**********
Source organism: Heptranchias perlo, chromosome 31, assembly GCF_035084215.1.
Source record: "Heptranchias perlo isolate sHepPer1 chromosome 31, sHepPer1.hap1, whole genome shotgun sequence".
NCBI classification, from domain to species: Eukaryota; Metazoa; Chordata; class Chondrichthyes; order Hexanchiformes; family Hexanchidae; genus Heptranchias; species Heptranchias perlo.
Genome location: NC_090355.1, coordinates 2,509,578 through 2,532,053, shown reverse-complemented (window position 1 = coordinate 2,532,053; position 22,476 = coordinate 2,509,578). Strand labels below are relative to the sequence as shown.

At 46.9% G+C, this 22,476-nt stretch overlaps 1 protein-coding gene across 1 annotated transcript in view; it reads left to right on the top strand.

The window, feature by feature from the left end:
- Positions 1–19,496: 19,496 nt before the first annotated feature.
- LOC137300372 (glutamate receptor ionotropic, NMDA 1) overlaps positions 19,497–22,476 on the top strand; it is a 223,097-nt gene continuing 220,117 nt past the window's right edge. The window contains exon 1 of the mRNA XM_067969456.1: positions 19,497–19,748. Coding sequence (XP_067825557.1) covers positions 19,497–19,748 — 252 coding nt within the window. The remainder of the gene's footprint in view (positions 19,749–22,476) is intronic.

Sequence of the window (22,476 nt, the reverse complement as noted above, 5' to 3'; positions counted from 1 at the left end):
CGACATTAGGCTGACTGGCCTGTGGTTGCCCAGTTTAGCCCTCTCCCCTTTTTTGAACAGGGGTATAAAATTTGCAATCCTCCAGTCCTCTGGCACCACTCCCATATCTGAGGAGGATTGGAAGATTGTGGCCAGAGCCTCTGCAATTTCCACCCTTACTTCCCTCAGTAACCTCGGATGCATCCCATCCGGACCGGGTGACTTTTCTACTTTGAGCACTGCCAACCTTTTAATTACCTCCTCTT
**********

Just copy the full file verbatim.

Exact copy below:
Source organism: Heptranchias perlo, chromosome 31, assembly GCF_035084215.1.
Source record: "Heptranchias perlo isolate sHepPer1 chromosome 31, sHepPer1.hap1, whole genome shotgun sequence".
NCBI classification, from domain to species: Eukaryota; Metazoa; Chordata; class Chondrichthyes; order Hexanchiformes; family Hexanchidae; genus Heptranchias; species Heptranchias perlo.
Genome location: NC_090355.1, coordinates 2,509,578 through 2,532,053, shown reverse-complemented (window position 1 = coordinate 2,532,053; position 22,476 = coordinate 2,509,578). Strand labels below are relative to the sequence as shown.

At 46.9% G+C, this 22,476-nt stretch overlaps 1 protein-coding gene across 1 annotated transcript in view; it reads left to right on the top strand.

The window, feature by feature from the left end:
- Positions 1–19,496: 19,496 nt before the first annotated feature.
- LOC137300372 (glutamate receptor ionotropic, NMDA 1) overlaps positions 19,497–22,476 on the top strand; it is a 223,097-nt gene continuing 220,117 nt past the window's right edge. The window contains exon 1 of the mRNA XM_067969456.1: positions 19,497–19,748. Coding sequence (XP_067825557.1) covers positions 19,497–19,748 — 252 coding nt within the window. The remainder of the gene's footprint in view (positions 19,749–22,476) is intronic.

Sequence of the window (22,476 nt, the reverse complement as noted above, 5' to 3'; positions counted from 1 at the left end):
CGACATTAGGCTGACTGGCCTGTGGTTGCCCAGTTTAGCCCTCTCCCCTTTTTTGAACAGGGGTATAAAATTTGCAATCCTCCAGTCCTCTGGCACCACTCCCATATCTGAGGAGGATTGGAAGATTGTGGCCAGAGCCTCTGCAATTTCCACCCTTACTTCCCTCAGTAACCTCGGATGCATCCCATCCGGACCGGGTGACTTTTCTACTTTGAGCACTGCCAACCTTTTAATTACCTCCTCTT